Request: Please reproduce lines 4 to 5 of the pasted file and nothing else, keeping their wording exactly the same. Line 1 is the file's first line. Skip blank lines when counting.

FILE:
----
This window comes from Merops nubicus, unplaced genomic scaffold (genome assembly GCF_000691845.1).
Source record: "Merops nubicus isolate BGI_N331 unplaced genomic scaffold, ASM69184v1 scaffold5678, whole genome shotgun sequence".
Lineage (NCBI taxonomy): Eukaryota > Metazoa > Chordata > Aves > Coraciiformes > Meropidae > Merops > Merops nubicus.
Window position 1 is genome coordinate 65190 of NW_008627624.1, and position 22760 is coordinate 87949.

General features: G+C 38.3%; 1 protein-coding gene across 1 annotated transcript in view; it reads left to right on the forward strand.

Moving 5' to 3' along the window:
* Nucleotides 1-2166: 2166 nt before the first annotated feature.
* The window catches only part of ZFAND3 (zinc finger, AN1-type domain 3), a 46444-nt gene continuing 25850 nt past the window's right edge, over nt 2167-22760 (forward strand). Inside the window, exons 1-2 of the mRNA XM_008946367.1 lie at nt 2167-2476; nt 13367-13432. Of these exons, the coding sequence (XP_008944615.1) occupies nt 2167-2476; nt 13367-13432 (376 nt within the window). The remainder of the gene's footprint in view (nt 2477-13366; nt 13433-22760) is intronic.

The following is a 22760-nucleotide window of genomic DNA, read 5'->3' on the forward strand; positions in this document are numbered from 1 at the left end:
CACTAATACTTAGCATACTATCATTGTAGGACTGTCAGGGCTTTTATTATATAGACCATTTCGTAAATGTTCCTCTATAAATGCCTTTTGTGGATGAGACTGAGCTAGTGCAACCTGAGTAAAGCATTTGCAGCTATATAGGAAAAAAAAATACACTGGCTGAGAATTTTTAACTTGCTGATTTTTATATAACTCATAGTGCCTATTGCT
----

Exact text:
Window position 1 is genome coordinate 65190 of NW_008627624.1, and position 22760 is coordinate 87949.

General features: G+C 38.3%; 1 protein-coding gene across 1 annotated transcript in view; it reads left to right on the forward strand.